Once you've allocated vassals to your parcels you don't really have any control over what is built so choosing the correct vassals is essential. To make things even more interesting vassals come in three categories, lesser, common and those with elaborate titles and special abilities. Throughout the course of a game more vassals will become available as you satisfy the conditions required for some of the 'specialist' vassals to join you. Siege warfare is a key part of the gameplay so you'll want to choose a vassal who comes with siege weapons as you can't build them yourself. In fact you'll often find yourself swapping vassals for more suitable ones during the course of a game.
As we mentioned earlier the battles that occur don't pause time and you can continue to come under threat in other areas whilst you are involved in a battle. Thankfully you don't need to control every battle and it's possible to leave a battle to a general and the AI is actually quite competent. You can take charge at any moment though should you feel the need to suddenly take control. The battles themselves are actually very enjoyable. There are an impressive collection of both ranged and melee units such as swordsmen, Welsh long bowmen, highlanders, Genose cross bowmen, chevaliers and cavalry. You also get the rather grotesque units such as boiling oil which is for stopping those enemies from scaling the castle walls. Control is given over companies and not single units and without the ability to create your own units you'll have to use your men wisely during a battle. The real problem I have with the battles is when an entire company will use a single ladder to attempt to climb a fortified wall. This actually makes it quite easy for them to be killed one by one. You'll also notice that the siege weapons such as ballista are too powerful and can destroy a castle wall with only a few hits. Of course this works both for and against you so it's probably not a disadvantage.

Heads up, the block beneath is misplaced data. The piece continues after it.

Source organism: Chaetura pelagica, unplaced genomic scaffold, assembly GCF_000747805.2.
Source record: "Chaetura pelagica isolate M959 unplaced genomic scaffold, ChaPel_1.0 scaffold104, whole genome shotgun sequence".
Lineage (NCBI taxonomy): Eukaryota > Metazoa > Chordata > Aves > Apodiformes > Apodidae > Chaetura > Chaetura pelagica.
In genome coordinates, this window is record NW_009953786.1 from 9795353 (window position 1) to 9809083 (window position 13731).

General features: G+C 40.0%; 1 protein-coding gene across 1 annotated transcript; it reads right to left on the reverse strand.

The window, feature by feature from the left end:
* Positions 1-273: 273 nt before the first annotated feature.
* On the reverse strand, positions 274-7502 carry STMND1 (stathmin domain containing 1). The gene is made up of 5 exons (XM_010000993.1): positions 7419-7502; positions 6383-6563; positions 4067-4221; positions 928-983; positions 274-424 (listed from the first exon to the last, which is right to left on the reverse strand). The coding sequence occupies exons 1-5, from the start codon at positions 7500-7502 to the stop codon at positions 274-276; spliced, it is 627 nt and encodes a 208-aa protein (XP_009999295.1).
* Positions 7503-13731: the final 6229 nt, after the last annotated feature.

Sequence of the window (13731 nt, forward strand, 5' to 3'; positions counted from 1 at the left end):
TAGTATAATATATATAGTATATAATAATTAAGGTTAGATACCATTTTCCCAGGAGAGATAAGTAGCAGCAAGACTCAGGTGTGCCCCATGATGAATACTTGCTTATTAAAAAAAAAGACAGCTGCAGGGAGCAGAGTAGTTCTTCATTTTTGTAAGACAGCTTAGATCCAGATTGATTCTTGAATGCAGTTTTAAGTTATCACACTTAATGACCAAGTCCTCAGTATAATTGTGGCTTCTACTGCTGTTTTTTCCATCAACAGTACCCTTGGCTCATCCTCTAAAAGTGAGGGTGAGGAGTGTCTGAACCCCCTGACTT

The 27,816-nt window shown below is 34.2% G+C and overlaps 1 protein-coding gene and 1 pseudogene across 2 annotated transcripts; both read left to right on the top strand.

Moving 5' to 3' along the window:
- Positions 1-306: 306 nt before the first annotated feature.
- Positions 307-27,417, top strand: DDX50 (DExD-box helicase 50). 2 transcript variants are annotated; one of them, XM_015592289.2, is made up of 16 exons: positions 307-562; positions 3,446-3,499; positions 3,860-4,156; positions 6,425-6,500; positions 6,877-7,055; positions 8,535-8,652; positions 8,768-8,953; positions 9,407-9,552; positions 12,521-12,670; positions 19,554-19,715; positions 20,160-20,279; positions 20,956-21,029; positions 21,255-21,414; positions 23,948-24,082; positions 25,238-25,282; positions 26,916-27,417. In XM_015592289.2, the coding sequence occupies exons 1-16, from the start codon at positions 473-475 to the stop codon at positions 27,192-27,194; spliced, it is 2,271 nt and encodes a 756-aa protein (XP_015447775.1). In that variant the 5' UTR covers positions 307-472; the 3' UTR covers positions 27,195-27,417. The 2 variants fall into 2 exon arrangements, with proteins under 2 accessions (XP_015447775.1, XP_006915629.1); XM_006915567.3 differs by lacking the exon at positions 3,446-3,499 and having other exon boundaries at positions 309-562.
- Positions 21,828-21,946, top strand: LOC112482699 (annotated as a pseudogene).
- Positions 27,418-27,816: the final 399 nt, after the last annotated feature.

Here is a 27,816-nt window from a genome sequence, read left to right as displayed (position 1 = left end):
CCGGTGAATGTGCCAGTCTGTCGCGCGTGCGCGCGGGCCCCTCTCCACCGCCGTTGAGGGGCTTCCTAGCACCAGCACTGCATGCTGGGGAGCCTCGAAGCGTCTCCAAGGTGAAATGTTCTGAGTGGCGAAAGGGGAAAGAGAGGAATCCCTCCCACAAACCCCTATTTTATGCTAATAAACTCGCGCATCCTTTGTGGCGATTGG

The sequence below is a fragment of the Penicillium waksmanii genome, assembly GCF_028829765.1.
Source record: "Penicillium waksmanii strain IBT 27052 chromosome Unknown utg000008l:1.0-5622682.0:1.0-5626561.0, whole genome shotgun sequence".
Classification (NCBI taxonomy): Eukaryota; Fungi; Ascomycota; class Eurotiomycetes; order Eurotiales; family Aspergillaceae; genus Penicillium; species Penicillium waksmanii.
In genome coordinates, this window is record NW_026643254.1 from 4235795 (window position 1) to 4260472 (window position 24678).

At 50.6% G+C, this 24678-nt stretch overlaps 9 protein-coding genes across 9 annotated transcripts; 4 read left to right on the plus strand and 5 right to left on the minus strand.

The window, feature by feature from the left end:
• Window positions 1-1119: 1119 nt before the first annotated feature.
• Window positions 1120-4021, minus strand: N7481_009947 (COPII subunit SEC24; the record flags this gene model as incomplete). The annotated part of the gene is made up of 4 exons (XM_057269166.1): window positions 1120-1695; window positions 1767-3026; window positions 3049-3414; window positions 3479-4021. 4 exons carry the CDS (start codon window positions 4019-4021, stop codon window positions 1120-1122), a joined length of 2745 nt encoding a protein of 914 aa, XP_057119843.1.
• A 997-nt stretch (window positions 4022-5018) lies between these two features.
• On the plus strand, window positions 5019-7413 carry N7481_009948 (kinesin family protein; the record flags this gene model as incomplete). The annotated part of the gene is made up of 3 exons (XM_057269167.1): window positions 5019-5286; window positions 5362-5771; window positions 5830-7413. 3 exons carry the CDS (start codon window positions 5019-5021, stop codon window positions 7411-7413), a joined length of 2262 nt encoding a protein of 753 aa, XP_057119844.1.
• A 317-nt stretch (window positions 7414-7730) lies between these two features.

The single player gamer consists of five tutorials and four campaigns set in Ireland, England, Germany and France. There are also a variety of battles to take part in if you feel like a change from the strategy level of the game. The tutorials cover the basics of the game and nothing more. Once you've finished the tutorials you'll head off to play the Ireland campaign, which is quite simple compared to the rest of the games campaigns and is only a single scenario. What you'll notice when playing the Irish campaign though is how ill-equipped you are to play the game. The tutorials showed you the controls but they left too many questions unanswered. Thinking of turning to the manual (after all manuals to Impressions Games titles are usually very good) then think again as there isn't one in the box. A pdf manual comes with the game and whilst this is useful it still doesn't tell all you need to know. It took me at least 3 hours to grasp the basics of the game and even longer to be fully comfortable with it and even now I still can't complete the English campaign. Once the basics are grasped though it becomes a lot more interesting. Multiplayer games can be played over a LAN or the Internet and either scenarios or battles can be played. In fact multiplayer is where the game can really shine as it's not quite so daunting against human opposition as opposed to the AI which doesn't need any time to think.